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Professor John (Old John) Shand
C.M.G., LL.D., M.A.
1834 - 1914

Early Years in New Zealand

During his first few years at Otago University, with so few students attending his classes, John Shand involved himself in other educational areas. He was often to be found visiting and examining the standard of mathematics taught at local schools; he became an active member of the Otago Institute; elected by the Council as members of the Institute in September 1871. In addition, he sat on the committee formed to consider a reference library for the University; was involved with mathematical competitions organised by the Chamber of Commerce and the Caledonian Society.

In November 1871, there was an announcement of a series of lectures to be given for the benefit of a building fund for North Dunedin Presbyterian Church; John Shand was scheduled to present the fourth in the series on 9th February 1872 but the Otago Daily Times of that day carried an announcement, that Professor Shand would have delivered a lecture on this occasion, but owing to indisposition caused by an accident he has been obliged to postpone his until further on in the series. The Otago Daily Times of 20th April 1872 (page 2) carried a description of lecture finally given by John Shand, entitled Spectrum Analysis:


The object of the lecture, as stated by Professor Shand, was more to give an idea of the nature of the evidence which the spectroscope furnishes respecting the existence of common terrestrial metals in the solar atmosphere, than to treat of the whole of so large and interesting a subject. He therefore restricted his attention to a comparatively narrow field of enquiry, connected with solar rather, than with terrestrial chemistry.

He commenced by giving an account of the first step which, was made in the series of discoveries which have led up to the new method of spectral analysis. This was made by Sir Isaac Newton, two hundred years ago. By admitting the sunlight into a darkened room through a small aperture in a window shutter, and placing a triangular glass prism in it, he obtained the rainbow-tinted strip of light to which he gave the name of the solar spectrum. Any strong light would produce the experiment, and for the purpose, the Professor brought two charcoal rods, which were in connection with a galvanic battery, nearly in contact, when a most brilliant and dazzling light was produced. This electric lamp was placed in a lantern, when a ray of light was allowed to fall through a prism in a narrow slit, upon a screen, when the spectrum of the electric light was produced in rainbow colours.

It would be tedious to follow the lecturer in all that was said about the colourations which the various metals impart to flame, the bands or lines peculiar to the spectrum of each metal, the value of the spectrum analysis as a means of chemical research, the number of discoveries made by means of the spectrum, his remarks upon the labours of Kirchhoff, upon refraction, deflection, &c. He exhibited several very interesting experiments, showing the colours given out by various substances, in a Bunsen gas-burner, and their spectrums, by means of the electric light.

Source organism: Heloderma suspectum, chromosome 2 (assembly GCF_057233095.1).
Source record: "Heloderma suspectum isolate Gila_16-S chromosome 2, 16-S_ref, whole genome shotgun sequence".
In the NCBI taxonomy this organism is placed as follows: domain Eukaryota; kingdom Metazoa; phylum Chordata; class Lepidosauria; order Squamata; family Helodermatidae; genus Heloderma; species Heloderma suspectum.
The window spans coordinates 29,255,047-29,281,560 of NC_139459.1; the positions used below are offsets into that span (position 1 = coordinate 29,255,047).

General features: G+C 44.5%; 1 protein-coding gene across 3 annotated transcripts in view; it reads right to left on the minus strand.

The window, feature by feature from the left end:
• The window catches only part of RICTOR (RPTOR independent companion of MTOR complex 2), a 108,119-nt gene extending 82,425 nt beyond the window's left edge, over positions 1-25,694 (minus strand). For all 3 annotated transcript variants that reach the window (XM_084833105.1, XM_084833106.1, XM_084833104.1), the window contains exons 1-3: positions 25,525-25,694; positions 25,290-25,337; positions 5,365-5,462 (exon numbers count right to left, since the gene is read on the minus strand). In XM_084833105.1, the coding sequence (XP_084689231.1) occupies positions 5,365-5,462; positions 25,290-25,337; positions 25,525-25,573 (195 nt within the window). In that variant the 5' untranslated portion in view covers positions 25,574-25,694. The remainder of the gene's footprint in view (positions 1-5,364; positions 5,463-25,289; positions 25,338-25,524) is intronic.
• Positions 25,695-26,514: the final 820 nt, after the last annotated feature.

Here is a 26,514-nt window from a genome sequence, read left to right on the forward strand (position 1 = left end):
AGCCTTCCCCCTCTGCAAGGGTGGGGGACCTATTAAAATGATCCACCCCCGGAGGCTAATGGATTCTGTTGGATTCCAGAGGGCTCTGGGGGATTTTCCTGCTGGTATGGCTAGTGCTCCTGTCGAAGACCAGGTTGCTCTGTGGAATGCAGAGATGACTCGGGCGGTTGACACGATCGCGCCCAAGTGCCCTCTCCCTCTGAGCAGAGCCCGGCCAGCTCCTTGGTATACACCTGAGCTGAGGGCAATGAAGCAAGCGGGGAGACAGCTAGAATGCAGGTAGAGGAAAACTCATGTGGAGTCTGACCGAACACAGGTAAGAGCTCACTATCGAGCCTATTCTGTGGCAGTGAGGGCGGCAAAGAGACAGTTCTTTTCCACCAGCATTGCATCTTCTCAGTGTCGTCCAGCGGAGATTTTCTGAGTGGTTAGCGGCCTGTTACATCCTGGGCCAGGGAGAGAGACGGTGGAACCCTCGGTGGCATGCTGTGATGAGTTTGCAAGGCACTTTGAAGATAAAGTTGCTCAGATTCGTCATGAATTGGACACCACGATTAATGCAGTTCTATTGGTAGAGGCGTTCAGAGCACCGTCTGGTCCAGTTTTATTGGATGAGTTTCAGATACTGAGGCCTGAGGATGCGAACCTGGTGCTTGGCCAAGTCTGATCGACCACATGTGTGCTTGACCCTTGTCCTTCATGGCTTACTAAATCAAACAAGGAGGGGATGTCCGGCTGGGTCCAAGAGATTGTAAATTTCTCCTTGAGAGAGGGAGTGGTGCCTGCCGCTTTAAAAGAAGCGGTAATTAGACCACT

He showed that whatever be the nature of the flame in which the salts of a metal are volatised, the coloration, when visible, is always the same for any one metal and for all its compounds. In the last of his experiments, a mixture of the salts of different metals was placed on one of the carbon points, when the hues of the various metals flashed out on the screen, so that each metal was as distinctly recognisable as if the others had been entirely absent.

As regarded the delicacy of this method of chemical analysis, he remarked that it could detect with certainty the presence of one-hundred-millionth part of a grain of strontium or of calcium. Its value as a means of chemical research might be inferred from the fact that already by its aid have been discovered no fewer than four new and extremely rare metallic elements.

In conclusion, he said that those who were desirous of extending their knowledge on this subject could not do better than study the writings of Prof. Roscoe and Mr Proctor. For his own part, if he had succeeded in attracting attention to a new and most interesting branch of scientific investigation, the purpose which he had in view would have been fully attained.


In the first session, John Shand had only 9 students in attendance. By 1873, there were 30 in attendance in the Mathematical classes under Professor Shand.

That year, the combined salaries of the four Otago University professors were £2125. If there were still three of them that would be something in the region of £700 each; if there were four, then something in excess of £525 per man. Whichever, using average earnings as a guide, £600 in 1873 would equate to more than £150K in 2012. By no stretch of the imagination was John Shand underpaid!


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